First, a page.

Suddenly, we're not out of range

Originally titled 'Reflections on the War with Hamas', this is republished from the 'Israel in our Hearts' blog from the Pittsburgh Federation.

The writer, Mara Linzer, is currently in Israel with her fiance, who is an Israel reservist. She is a Rabbinic student at Hebrew Union College in Cincinnati.

January 05, 2009 at 3:26 PM
Arriving in Israel on Friday, December 26th, I knew that things were quickly escalating with Hamas, the Palestinian terrorist organization, in Gaza.  Saturday morning, things began to intensify as Israel finally responded to the constant barrage of rockets that has continued since the temporary ceasefire with the Palestinians had ended the prior weekend.  Despite the temporary truce that Israel had established with them, the rockets had never completely ceased during the past eight years.  Hamas took the expiration of the temporary cease fire as an opportunity to attack Israeli civilians across the south of Israel.  Israel responded to the Hamas assault, by air strikes, attempting to destroy Hamas’ infrastructure. 

The phone began ringing Sunday morning at 2 am letting my fiancé and me know that reserve units were being called up and instructed to report to the South, in the event that ground troops were needed, in addition to the air assaults by the Israeli Air Force.  On Sunday, December 28th, we began to travel down south, to Be'ersheva, from the north of Israel. Everywhere you looked on the road, tanks on trucks were heading toward Gaza. Police lined the streets around the Arab villages to prevent them from throwing rocks at cars as we proceeded down south.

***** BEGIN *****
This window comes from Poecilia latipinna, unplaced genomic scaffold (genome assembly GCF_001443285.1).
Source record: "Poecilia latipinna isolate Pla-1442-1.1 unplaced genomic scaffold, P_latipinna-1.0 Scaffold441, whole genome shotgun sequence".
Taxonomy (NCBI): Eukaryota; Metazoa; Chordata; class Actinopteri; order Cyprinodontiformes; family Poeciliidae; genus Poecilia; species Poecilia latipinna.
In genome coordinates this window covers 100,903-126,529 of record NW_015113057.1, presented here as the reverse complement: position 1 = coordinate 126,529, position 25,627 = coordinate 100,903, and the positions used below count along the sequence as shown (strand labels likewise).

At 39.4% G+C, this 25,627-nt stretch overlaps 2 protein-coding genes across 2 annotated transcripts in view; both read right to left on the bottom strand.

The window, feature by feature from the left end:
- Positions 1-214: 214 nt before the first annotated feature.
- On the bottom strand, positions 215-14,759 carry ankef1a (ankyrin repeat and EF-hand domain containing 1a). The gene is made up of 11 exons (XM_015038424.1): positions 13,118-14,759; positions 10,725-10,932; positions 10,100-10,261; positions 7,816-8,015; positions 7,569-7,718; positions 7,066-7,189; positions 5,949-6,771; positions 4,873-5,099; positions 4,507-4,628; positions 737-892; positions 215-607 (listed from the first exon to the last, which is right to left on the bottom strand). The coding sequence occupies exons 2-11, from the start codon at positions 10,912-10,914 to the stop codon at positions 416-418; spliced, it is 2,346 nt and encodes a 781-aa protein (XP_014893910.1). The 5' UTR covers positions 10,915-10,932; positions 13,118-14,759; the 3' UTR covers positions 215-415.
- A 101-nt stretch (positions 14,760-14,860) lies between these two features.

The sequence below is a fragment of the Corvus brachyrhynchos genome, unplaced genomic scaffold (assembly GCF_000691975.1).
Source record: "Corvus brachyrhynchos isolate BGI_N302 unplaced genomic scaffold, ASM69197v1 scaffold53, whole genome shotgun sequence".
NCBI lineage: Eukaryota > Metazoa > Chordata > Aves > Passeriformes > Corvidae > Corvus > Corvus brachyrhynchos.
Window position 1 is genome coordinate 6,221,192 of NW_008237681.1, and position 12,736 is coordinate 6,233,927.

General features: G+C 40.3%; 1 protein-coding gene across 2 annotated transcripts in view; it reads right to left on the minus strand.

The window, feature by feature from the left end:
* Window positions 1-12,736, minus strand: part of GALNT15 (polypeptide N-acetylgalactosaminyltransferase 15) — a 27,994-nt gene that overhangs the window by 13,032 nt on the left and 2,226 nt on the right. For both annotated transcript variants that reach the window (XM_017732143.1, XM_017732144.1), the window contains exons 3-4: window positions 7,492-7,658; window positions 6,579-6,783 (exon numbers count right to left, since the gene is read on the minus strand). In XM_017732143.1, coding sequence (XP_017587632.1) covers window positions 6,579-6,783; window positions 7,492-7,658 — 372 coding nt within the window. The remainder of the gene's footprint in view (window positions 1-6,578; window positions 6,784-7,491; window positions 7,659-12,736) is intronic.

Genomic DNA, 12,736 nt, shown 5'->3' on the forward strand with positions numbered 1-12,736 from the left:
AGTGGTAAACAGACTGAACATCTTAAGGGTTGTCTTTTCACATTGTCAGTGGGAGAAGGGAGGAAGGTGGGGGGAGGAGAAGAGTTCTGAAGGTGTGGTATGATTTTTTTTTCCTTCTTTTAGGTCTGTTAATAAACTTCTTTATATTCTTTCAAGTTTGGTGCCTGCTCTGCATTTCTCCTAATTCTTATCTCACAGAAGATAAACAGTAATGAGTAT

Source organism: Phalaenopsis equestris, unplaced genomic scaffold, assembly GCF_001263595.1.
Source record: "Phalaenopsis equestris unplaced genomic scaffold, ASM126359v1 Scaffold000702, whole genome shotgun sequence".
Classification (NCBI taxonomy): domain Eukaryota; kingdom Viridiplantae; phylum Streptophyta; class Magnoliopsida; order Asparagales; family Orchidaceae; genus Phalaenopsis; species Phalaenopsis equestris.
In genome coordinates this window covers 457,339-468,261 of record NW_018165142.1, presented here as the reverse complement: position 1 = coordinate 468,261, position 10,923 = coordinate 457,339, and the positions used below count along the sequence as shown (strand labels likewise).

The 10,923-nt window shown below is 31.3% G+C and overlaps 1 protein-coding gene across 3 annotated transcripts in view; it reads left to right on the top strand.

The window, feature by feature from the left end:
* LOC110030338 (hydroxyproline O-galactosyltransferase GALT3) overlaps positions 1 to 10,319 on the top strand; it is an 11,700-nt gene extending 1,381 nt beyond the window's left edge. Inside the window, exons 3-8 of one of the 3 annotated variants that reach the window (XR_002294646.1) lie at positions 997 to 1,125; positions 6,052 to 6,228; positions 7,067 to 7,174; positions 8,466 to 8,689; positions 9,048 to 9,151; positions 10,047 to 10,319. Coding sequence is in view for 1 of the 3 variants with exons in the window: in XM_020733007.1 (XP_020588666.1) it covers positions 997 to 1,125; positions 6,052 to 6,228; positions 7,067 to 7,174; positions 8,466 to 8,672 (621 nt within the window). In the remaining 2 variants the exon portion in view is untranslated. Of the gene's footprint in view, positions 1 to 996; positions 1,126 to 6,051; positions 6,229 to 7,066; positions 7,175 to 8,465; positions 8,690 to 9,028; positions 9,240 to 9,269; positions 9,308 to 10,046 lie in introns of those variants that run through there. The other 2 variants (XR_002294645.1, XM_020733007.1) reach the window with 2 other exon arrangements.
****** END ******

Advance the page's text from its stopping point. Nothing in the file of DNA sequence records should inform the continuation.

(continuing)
Monday was business as usual in Be'ersheva, although rockets continued to rain over the residents of the South.  Watching the television, I couldn’t even image the experience of the Israelis in places like Sderot, Ashkelon, and Ashdod.  Before going to bed Monday night, I asked my fiancé what would happen if a rocket reached Be'ersheva.  He told me it wasn’t possible.  I said that I didn’t care what was possible, what would happen if one did.  He assured me that Be'ersheva was 40 Kilometers away from Gaza, and that if one did fall in Be'ersheva it would be in the suburbs, but that we were in the city.  After applying a bit more pressure, I was told that if a missile did reach us, a siren would sound, letting us know that we had roughly one minute to get into the shelter or a “safe space,” before the impact.  I went to bed that night reassured that rockets had never reached Be'ersheva, and this would be no exception.

Tuesday, I found myself sitting in a café in Be'ersheva in the afternoon, when I learned that a rocket had reached the Bedouin area of Rahat.  My phone rang - a call from an Israeli friend, who lived up north asking if I was okay.  I thought, what a bizarre question, of course I am fine.  That night, getting ready to go out, the sirens began wailing at 9 pm.  Horrified and shocked, we began to quickly run for the stairs.  Staying in a students’ building at Ben Gurion University, students quickly filled the stairs and began to hustle down to the shelter.  We heard three “booms.”  After that, students hurried back into their apartments, turning on the news, to see where the rockets had landed-Ramot, a suburb of Be'ersheva, approximately 7 minutes from where we were staying.  We decided to stay in that night, glued to the television.  Suddenly, we weren’t out of range.  Going to bed that night, I carefully made sure that my shoes were right next to my bed in case the sirens would go off in the middle of the night.